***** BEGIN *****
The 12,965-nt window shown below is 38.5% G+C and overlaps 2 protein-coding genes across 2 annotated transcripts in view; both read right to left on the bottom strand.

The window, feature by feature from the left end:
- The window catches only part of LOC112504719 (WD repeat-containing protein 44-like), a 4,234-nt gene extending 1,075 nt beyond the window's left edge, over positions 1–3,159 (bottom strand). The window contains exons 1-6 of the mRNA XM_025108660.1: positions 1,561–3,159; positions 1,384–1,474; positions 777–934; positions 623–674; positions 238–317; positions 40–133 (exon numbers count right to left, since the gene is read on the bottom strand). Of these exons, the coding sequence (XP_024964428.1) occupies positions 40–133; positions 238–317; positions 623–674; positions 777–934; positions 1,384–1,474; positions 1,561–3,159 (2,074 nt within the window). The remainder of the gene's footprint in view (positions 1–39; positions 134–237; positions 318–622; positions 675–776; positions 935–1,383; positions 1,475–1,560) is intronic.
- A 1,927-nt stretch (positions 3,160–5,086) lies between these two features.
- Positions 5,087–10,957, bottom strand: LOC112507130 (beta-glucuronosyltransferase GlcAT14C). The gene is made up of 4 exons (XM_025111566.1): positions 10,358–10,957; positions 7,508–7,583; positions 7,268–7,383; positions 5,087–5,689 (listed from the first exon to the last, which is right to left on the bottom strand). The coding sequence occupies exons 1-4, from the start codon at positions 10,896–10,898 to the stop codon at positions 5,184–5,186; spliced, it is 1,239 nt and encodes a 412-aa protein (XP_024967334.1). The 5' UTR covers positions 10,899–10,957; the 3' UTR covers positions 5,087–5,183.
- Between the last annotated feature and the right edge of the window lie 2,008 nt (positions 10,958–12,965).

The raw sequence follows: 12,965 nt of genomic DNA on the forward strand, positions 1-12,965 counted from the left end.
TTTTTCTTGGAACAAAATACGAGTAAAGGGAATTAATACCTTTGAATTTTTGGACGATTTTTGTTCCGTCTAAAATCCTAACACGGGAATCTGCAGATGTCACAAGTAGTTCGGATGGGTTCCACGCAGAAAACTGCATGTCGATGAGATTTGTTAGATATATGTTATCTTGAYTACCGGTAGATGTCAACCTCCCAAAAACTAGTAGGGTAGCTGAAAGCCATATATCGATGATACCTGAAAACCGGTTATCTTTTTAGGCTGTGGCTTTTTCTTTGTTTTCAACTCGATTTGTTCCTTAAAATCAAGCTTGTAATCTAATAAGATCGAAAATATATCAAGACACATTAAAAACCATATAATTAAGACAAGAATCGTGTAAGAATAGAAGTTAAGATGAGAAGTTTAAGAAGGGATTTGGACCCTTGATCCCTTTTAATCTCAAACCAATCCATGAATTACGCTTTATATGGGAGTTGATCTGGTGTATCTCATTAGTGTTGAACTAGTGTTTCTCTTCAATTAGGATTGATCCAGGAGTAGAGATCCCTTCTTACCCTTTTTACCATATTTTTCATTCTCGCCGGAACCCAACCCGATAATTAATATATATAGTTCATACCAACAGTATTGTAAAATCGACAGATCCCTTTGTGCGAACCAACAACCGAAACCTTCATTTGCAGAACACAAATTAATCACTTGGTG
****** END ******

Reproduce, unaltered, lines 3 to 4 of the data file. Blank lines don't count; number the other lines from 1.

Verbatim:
- The window catches only part of LOC112504719 (WD repeat-containing protein 44-like), a 4,234-nt gene extending 1,075 nt beyond the window's left edge, over positions 1–3,159 (bottom strand). The window contains exons 1-6 of the mRNA XM_025108660.1: positions 1,561–3,159; positions 1,384–1,474; positions 777–934; positions 623–674; positions 238–317; positions 40–133 (exon numbers count right to left, since the gene is read on the bottom strand). Of these exons, the coding sequence (XP_024964428.1) occupies positions 40–133; positions 238–317; positions 623–674; positions 777–934; positions 1,384–1,474; positions 1,561–3,159 (2,074 nt within the window). The remainder of the gene's footprint in view (positions 1–39; positions 134–237; positions 318–622; positions 675–776; positions 935–1,383; positions 1,475–1,560) is intronic.
- A 1,927-nt stretch (positions 3,160–5,086) lies between these two features.